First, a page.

In a nearly 3000 word statement he gave to the press in London Monday, Gen Sejusa charged that ‘Museveni’s dictatorship’ is assisted by what he called ‘a deceptive peace’ that he (Sejusa) claims has let foreign investment thrive, albeit such benefit hasn’t translated to the man on the street. “With determined, well commanded resistance, there would be no economy even to feed his few thieves. Foreign investment would end,” he said.

The general charged that recent events in Uganda now prove that serious instability is slowly but surely becoming the norm in the country. He said the Museveni government has reverted to tactics used in the 1980s by the then ruling political party, the Uganda Peoples Congress when it tried to ‘spin itself out of the National Resistance Army (NRA) war. “As they say, the rest is history. The spinning did not stop the NRA from winning that war,” he said.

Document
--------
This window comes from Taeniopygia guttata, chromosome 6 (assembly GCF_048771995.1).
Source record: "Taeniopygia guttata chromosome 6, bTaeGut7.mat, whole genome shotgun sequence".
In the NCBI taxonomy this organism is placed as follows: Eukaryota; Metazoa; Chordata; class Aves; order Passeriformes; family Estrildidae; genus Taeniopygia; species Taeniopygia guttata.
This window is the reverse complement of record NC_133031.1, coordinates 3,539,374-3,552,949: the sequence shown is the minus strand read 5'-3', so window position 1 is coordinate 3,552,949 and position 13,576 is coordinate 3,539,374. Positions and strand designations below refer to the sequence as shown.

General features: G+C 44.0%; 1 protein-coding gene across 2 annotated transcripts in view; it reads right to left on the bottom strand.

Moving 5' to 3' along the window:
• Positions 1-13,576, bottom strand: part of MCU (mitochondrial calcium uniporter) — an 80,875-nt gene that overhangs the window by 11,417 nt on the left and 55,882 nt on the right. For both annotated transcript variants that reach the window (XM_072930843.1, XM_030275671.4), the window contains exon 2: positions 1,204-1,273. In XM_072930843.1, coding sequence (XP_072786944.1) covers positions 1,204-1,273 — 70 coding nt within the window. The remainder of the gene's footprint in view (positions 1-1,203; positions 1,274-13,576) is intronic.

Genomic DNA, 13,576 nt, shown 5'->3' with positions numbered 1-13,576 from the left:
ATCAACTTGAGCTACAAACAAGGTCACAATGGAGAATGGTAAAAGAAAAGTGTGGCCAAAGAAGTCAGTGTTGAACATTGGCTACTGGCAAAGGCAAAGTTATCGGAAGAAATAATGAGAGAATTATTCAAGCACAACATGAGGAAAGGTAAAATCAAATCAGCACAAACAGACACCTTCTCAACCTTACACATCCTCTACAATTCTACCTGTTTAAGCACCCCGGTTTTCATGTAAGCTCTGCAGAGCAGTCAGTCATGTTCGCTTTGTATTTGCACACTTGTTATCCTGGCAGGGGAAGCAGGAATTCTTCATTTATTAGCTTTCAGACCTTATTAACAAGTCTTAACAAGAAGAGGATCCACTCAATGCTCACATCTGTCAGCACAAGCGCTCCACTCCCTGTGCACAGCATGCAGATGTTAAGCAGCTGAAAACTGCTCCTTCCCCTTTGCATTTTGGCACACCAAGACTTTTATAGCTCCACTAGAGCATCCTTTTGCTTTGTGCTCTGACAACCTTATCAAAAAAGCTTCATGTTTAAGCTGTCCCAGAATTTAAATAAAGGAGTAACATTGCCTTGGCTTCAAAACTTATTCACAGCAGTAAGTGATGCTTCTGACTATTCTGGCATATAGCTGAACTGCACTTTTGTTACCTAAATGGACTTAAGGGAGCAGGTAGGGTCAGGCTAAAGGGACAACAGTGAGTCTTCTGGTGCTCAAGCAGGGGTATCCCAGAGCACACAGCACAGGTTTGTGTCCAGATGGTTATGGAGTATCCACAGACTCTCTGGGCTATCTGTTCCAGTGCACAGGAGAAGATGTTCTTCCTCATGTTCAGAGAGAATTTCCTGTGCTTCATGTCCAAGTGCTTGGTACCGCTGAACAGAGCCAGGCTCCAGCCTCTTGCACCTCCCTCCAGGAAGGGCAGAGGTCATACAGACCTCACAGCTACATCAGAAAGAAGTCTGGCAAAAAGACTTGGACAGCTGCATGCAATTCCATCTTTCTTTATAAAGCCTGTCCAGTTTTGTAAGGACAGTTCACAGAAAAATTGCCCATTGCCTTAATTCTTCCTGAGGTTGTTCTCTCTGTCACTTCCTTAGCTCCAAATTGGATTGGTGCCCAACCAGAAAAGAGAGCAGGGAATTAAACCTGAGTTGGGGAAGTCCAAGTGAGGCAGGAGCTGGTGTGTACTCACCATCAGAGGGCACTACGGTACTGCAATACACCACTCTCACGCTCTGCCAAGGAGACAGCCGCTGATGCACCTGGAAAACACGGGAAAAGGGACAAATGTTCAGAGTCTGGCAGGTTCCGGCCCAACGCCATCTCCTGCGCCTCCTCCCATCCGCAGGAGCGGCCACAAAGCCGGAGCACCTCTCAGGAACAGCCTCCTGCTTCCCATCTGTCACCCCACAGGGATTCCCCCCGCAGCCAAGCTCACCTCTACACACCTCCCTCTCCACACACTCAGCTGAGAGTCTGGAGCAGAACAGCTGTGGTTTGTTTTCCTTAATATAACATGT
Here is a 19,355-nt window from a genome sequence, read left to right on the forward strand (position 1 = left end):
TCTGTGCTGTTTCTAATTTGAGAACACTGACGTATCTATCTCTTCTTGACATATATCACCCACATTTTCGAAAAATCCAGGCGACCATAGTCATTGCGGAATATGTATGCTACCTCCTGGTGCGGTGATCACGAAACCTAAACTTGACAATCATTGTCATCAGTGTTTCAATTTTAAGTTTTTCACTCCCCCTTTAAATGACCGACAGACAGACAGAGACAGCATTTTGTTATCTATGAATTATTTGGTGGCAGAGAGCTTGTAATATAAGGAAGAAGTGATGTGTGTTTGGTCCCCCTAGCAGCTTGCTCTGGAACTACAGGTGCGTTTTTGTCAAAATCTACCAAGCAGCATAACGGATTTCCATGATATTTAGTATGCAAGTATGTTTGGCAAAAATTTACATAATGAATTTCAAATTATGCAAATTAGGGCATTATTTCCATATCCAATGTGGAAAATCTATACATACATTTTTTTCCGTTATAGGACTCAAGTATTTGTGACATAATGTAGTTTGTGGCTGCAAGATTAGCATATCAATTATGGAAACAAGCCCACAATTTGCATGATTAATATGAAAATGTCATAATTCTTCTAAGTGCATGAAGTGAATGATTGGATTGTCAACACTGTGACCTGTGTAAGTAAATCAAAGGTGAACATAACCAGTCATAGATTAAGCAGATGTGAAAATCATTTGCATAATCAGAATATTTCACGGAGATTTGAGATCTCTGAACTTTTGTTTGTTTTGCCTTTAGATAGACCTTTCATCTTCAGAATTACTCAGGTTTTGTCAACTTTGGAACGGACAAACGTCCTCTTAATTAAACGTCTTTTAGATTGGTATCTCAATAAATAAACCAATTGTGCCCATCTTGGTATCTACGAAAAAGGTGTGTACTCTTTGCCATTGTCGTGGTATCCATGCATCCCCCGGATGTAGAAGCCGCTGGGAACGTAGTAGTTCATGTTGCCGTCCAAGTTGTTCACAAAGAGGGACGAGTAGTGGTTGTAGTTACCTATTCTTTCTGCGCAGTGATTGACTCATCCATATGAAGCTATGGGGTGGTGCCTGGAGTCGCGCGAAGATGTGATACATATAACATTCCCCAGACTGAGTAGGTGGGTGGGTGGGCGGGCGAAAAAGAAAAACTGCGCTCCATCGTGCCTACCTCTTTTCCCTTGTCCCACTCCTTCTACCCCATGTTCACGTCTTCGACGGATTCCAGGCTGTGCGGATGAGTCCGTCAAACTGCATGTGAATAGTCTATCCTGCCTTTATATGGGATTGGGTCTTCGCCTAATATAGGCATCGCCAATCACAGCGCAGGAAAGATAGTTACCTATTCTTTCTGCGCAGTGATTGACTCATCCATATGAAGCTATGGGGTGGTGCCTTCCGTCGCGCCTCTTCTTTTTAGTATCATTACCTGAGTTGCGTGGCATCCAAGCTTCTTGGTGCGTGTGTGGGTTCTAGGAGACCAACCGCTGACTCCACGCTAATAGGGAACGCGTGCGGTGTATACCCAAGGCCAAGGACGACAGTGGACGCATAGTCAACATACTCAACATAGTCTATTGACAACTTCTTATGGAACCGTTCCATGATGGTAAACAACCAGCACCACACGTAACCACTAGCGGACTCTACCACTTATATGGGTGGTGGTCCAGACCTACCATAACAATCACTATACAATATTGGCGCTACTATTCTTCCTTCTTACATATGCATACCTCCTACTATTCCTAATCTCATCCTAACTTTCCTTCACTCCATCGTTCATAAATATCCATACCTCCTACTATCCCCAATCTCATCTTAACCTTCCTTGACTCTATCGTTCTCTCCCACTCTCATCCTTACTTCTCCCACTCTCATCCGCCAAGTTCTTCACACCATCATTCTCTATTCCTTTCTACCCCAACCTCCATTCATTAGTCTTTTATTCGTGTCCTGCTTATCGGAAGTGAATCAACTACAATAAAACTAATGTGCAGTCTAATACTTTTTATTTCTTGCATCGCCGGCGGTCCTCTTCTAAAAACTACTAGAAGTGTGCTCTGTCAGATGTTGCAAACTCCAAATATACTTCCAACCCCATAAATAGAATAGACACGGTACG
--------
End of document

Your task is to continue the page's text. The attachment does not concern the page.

He revealed that between 2011 and 2013, the Museveni government ‘sponsored machete-wielding criminals in many villages in Buganda’.  “The intention was to frame [former Vice President] Prof Gilbert Bukenya and a few others at the time. These included some senior Baganda army officers.” He went on to say:  “Some of us came out then and warned the country as you remember. Though the government retreated a little at the time, the same leaders are still in charge and their treacherous games continue.”